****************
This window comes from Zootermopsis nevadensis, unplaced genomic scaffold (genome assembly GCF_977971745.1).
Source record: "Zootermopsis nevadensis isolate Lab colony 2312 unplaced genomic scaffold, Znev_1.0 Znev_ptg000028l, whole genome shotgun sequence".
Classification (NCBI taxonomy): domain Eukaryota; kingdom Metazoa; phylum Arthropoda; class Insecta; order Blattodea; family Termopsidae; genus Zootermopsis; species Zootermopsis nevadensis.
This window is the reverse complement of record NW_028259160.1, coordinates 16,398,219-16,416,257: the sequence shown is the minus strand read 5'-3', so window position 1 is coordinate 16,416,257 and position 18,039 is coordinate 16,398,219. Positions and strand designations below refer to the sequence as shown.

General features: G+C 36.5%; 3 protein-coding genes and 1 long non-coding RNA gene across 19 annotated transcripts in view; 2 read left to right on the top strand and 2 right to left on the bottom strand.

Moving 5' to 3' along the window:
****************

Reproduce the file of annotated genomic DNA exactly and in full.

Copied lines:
This window comes from Zootermopsis nevadensis, unplaced genomic scaffold (genome assembly GCF_977971745.1).
Source record: "Zootermopsis nevadensis isolate Lab colony 2312 unplaced genomic scaffold, Znev_1.0 Znev_ptg000028l, whole genome shotgun sequence".
Classification (NCBI taxonomy): domain Eukaryota; kingdom Metazoa; phylum Arthropoda; class Insecta; order Blattodea; family Termopsidae; genus Zootermopsis; species Zootermopsis nevadensis.
This window is the reverse complement of record NW_028259160.1, coordinates 16,398,219-16,416,257: the sequence shown is the minus strand read 5'-3', so window position 1 is coordinate 16,416,257 and position 18,039 is coordinate 16,398,219. Positions and strand designations below refer to the sequence as shown.

General features: G+C 36.5%; 3 protein-coding genes and 1 long non-coding RNA gene across 19 annotated transcripts in view; 2 read left to right on the top strand and 2 right to left on the bottom strand.

Moving 5' to 3' along the window: